The Roastery is unlike any Starbucks store: You can watch coffee go from bean to cup to packaging as well. Sometimes I will hear from people who say they found a Roastery in their neighborhood. There are now numerous Reserve Bar locations across the United States (not to be confused with the Reserve Store above – a Reserve Bar still has core coffee and core food) and it’s totally normal that a typical customer (and sometimes partners) don’t know if they’ve walked into a Reserve Store, a Roastery, a Reserve Bar, or a core store that offers Reserve coffee. An example of a Reserve Bar is this lovely store in Los Angeles as well as this beautiful store, also in Los Angeles.
You can’t go wrong with a visit to Princi. Located in Seattle’s South Lake Union neighborhood, this Princi store opened new July 31, 2018.
It is a bakery heaven. Satisfy your need for pastries, pizza, and more. You can get coffee, beer, and wine, and of course buy whole bean Princi Reserve coffee. You can also buy Princi coffee at the 2 Seattle Reserve stores and the Roastery. Starbucks has said that more Princi locations are coming across the US. This is the first one, and a 100% unique experience.
In Seattle, there are 2 shipping container Starbucks locations.
The original shipping container Starbucks, the first of its kind anywhere, is located at 10100 East Marginal Way. This store is located at the very south edge of Seattle, where Seattle meets the city of Tukwila. This store opened new December 13, 2011. I’ve heard it described as both in Seattle or in Tukwila.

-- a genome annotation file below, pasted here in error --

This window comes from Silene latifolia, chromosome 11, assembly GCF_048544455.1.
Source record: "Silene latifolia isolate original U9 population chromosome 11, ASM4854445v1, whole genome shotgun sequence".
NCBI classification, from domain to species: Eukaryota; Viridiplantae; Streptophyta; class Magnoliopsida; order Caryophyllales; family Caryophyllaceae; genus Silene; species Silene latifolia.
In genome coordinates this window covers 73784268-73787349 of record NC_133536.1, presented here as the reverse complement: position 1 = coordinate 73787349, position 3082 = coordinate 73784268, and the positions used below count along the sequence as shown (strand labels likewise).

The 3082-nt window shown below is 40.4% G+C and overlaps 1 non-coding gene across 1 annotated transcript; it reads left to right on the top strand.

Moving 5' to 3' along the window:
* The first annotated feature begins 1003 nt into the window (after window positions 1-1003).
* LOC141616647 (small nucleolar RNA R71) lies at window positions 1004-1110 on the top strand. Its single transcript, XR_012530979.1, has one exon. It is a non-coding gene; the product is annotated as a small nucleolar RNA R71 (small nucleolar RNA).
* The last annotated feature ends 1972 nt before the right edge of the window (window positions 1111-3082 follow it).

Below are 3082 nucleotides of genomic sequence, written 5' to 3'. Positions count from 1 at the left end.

The Seattle/Tukwila is near the Museum of Flight, making it an excellent choice traveling to or from your trip to the Museum of Flight. There is no indoor seating. On a warm sunny day, it’s nice to sit in the outside seating and enjoy your beverage with a friend, but as with all the Starbucks shipping container stores, 99% of everyone just uses them as a drive through.
The second Seattle shipping container store is located in the Ballard neighborhood.
I want to clarify something important about this store: It is different from the many pre-fab construction Starbucks locations, located in numerous cities across the US. The pre-fab construction stores may use reclaimed materials, have a foundation, and look very similar to these shipping container locations but they are not the same.
An example of a pre-fab construction Starbucks is this cute store in Westminster, California. I mentioned that same Westminster location here in this article (more photos at bottom of the link). There’s a lovely pre-fab construction design Starbucks in Woodburn, Oregon too. A recent news story says that there are 45 shipping container stores. I just don’t believe that is true. There are not 45 of the pure shipping container stores, like the one in Tukwila or Ballard. I can easily believe that there are 45 stores, in total, of the stores that are pre-fab construction combined with the number of shipping container locations. In fact, that sounds about right.
But if you want to visit the very first of its kind, and still a striking sight to see, go see the store in Tukwila!
The tallest building in Seattle is the Columbia Center building, located at 701 – 5th Avenue. Inside this building, there are 2 Starbucks. One is on the 40th floor and the other is at the ground level, near the food court, at the corner of 4th and Cherry. Both are open to the public, and both are Monday through Friday stores.